K-J Method

Background: The K-J Method was developed as the the Affinity Diagram by Jiro Kawakita in the 1960s and has become one of the Seven Management and Planning Tools used in Total Quality Control.

K-J Method

When repeated in separate cycles focused on different project management activities, the basic K-J brainstorming process becomes a problem-solving process. The method emerged before the internet arrived, so many of the steps, originally accomplished on 3x5 cards and through a suggestion box can now be handled electronically.

Description: The basic cycle described here can performed twice to accomplish two-cycle version consisting of problem definition and idea generation.

A more six-cycle version can accomplish:

  • Problem identification
  • Circumstances definition
  • Diagnosis and problem-formulation
  • Solutions and working hypotheses
  • Solution activation
  • Programmed solution application


In advance of the idea-generating session, participants receive a description of the challenge, provided far enough in advance of the meeting in order to give all participants enough time to record ideas and anonymously submit them.

Next, all the submitted, pre-session ideas are copied and distributed among all participants, so that everyone can submit more ideas inspired by the first round of ideas. Again, all ideas remain anonymous. Comments regarding the shortcomings of any idea may be redirected anonymously back to their originators, so that they can upgrade their original idea or submit alternatives.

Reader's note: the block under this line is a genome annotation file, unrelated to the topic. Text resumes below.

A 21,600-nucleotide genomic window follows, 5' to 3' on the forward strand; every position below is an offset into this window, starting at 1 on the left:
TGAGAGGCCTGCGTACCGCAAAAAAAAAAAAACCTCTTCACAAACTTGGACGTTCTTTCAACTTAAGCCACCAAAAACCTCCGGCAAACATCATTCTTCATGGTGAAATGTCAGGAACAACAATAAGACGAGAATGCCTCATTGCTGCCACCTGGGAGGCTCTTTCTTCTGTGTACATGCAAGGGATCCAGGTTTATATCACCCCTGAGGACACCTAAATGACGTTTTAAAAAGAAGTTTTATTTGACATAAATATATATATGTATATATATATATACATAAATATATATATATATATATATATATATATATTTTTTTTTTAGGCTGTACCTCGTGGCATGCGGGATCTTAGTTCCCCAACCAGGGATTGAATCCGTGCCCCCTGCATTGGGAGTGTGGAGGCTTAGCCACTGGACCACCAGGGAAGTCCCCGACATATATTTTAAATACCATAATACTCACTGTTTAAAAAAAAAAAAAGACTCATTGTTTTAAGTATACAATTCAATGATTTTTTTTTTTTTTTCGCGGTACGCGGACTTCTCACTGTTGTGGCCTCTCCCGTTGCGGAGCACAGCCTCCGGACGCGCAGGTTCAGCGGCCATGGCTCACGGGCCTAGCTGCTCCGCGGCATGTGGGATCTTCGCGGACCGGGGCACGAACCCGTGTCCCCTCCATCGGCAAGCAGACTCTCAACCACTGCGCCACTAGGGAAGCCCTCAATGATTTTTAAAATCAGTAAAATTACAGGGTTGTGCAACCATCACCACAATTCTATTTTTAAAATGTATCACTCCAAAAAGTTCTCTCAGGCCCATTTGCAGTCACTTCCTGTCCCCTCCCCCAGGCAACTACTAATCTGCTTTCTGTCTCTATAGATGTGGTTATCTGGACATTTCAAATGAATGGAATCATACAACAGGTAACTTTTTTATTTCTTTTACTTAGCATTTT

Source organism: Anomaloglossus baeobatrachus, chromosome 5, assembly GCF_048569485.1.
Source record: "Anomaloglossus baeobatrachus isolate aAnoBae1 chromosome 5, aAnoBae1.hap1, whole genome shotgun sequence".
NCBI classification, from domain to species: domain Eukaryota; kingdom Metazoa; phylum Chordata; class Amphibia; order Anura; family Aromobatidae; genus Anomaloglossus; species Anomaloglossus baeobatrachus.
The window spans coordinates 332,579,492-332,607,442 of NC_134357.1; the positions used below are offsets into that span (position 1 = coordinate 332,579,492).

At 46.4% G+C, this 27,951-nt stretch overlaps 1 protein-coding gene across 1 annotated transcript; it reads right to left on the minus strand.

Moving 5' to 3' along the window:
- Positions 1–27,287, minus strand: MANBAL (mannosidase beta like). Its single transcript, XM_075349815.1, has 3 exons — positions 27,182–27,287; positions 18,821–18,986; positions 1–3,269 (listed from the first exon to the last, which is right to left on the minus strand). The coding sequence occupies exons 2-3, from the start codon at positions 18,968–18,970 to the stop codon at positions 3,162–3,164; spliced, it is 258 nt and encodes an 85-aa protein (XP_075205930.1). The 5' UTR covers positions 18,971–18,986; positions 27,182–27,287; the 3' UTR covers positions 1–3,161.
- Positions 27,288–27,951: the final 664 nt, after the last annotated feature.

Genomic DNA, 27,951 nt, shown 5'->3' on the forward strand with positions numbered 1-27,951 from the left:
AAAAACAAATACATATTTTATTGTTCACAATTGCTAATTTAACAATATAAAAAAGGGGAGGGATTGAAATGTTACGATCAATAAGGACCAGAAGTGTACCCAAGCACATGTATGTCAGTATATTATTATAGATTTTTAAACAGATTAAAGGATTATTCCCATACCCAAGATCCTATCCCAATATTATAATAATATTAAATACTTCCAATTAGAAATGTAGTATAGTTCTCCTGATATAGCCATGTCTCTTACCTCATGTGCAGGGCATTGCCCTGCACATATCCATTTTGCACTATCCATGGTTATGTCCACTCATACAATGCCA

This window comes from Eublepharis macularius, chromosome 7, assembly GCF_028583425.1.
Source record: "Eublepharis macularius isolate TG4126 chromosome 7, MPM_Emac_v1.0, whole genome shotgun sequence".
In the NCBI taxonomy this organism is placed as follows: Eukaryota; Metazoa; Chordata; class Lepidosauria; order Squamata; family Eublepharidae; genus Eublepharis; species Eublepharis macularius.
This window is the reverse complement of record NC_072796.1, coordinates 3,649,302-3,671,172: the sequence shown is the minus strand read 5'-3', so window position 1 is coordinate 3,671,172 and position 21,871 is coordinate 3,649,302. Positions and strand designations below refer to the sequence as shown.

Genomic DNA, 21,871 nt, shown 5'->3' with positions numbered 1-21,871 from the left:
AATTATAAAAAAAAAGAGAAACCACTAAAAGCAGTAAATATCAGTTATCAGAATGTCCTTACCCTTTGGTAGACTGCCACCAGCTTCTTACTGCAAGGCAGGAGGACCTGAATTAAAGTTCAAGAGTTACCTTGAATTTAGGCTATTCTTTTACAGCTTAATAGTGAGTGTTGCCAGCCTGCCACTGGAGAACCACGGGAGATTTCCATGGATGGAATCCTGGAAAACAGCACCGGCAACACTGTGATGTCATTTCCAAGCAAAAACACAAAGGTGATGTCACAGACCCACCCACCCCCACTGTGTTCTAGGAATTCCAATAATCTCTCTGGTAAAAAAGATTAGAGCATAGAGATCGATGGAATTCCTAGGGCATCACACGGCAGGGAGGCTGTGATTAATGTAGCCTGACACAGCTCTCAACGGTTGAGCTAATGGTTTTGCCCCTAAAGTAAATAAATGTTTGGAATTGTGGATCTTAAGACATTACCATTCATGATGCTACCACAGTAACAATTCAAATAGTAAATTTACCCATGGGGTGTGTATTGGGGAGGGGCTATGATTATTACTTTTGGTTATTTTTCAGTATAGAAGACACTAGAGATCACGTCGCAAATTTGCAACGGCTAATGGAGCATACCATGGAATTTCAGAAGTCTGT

As a last round of idea gathering, top-of-mind ideas may be submitted anonymously during the first part of the session.

Then a version of the preparation circulation of ideas takes place within the session. Similar to mind-mapping, this basic cycle creates, improves and gathers items in clusters rather than connecting them by lines of relationships.


All of the items are made available on cards and distributed at random among all participants, who announce the ideas in turn as the facilitator transcribes them on flipchart pages. During this phase, anyone can ask for clarification of any idea brought up and recorded. Although all items may be discussed, debate or criticisms of ideas is not allowed.

Items are then prepared for voting. Re-wording, combining, clustering, and consolidation of items continues until the group arrives at a selection of item suitable for putting to a vote.


Depending on the number of items in play, point values are assigned to the classifications of best, second-best, third-best, etc. Clear winners should emerge. Where there are ties or unclear vaules, discussion follows in order to resolve them, until the the group defines the desired number of prioritized items.


Individuals and groups take ownership of items and take responsibility for implementing each on a deadline.

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